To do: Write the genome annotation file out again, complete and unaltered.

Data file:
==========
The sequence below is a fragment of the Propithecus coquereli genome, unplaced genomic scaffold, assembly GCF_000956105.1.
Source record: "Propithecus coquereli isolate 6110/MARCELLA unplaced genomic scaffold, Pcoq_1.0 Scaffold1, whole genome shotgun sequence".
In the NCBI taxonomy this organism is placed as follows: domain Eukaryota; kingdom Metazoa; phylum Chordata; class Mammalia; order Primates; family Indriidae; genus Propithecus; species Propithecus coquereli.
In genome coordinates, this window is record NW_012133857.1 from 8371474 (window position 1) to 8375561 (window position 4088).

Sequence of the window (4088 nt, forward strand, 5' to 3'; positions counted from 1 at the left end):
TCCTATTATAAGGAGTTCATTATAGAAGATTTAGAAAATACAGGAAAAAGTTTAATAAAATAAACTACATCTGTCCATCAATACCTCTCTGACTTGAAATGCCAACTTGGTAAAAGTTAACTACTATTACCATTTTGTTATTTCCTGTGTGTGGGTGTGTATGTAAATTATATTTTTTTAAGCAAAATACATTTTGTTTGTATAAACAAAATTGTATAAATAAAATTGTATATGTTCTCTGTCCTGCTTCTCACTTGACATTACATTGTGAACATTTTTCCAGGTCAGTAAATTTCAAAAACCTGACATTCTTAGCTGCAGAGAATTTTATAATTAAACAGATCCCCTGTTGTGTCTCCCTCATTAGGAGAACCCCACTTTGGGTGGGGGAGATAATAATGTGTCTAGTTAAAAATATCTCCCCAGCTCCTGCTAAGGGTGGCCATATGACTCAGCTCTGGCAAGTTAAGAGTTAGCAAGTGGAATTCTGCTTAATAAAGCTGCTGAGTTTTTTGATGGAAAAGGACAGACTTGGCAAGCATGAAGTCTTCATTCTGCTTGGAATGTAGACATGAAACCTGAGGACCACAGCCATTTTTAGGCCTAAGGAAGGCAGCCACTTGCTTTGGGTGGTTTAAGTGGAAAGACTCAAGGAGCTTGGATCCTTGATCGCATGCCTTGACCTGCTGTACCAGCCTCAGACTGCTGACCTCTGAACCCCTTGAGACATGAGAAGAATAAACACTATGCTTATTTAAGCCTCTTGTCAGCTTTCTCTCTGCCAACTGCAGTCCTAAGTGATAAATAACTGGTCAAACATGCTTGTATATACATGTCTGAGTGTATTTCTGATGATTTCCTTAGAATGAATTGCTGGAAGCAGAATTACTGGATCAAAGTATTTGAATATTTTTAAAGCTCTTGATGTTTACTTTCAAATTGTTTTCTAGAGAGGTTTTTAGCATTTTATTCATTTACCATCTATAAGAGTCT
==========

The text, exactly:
The sequence below is a fragment of the Propithecus coquereli genome, unplaced genomic scaffold, assembly GCF_000956105.1.
Source record: "Propithecus coquereli isolate 6110/MARCELLA unplaced genomic scaffold, Pcoq_1.0 Scaffold1, whole genome shotgun sequence".
In the NCBI taxonomy this organism is placed as follows: domain Eukaryota; kingdom Metazoa; phylum Chordata; class Mammalia; order Primates; family Indriidae; genus Propithecus; species Propithecus coquereli.
In genome coordinates, this window is record NW_012133857.1 from 8371474 (window position 1) to 8375561 (window position 4088).

Sequence of the window (4088 nt, forward strand, 5' to 3'; positions counted from 1 at the left end):
TCCTATTATAAGGAGTTCATTATAGAAGATTTAGAAAATACAGGAAAAAGTTTAATAAAATAAACTACATCTGTCCATCAATACCTCTCTGACTTGAAATGCCAACTTGGTAAAAGTTAACTACTATTACCATTTTGTTATTTCCTGTGTGTGGGTGTGTATGTAAATTATATTTTTTTAAGCAAAATACATTTTGTTTGTATAAACAAAATTGTATAAATAAAATTGTATATGTTCTCTGTCCTGCTTCTCACTTGACATTACATTGTGAACATTTTTCCAGGTCAGTAAATTTCAAAAACCTGACATTCTTAGCTGCAGAGAATTTTATAATTAAACAGATCCCCTGTTGTGTCTCCCTCATTAGGAGAACCCCACTTTGGGTGGGGGAGATAATAATGTGTCTAGTTAAAAATATCTCCCCAGCTCCTGCTAAGGGTGGCCATATGACTCAGCTCTGGCAAGTTAAGAGTTAGCAAGTGGAATTCTGCTTAATAAAGCTGCTGAGTTTTTTGATGGAAAAGGACAGACTTGGCAAGCATGAAGTCTTCATTCTGCTTGGAATGTAGACATGAAACCTGAGGACCACAGCCATTTTTAGGCCTAAGGAAGGCAGCCACTTGCTTTGGGTGGTTTAAGTGGAAAGACTCAAGGAGCTTGGATCCTTGATCGCATGCCTTGACCTGCTGTACCAGCCTCAGACTGCTGACCTCTGAACCCCTTGAGACATGAGAAGAATAAACACTATGCTTATTTAAGCCTCTTGTCAGCTTTCTCTCTGCCAACTGCAGTCCTAAGTGATAAATAACTGGTCAAACATGCTTGTATATACATGTCTGAGTGTATTTCTGATGATTTCCTTAGAATGAATTGCTGGAAGCAGAATTACTGGATCAAAGTATTTGAATATTTTTAAAGCTCTTGATGTTTACTTTCAAATTGTTTTCTAGAGAGGTTTTTAGCATTTTATTCATTTACCATCTATAAGAGTCT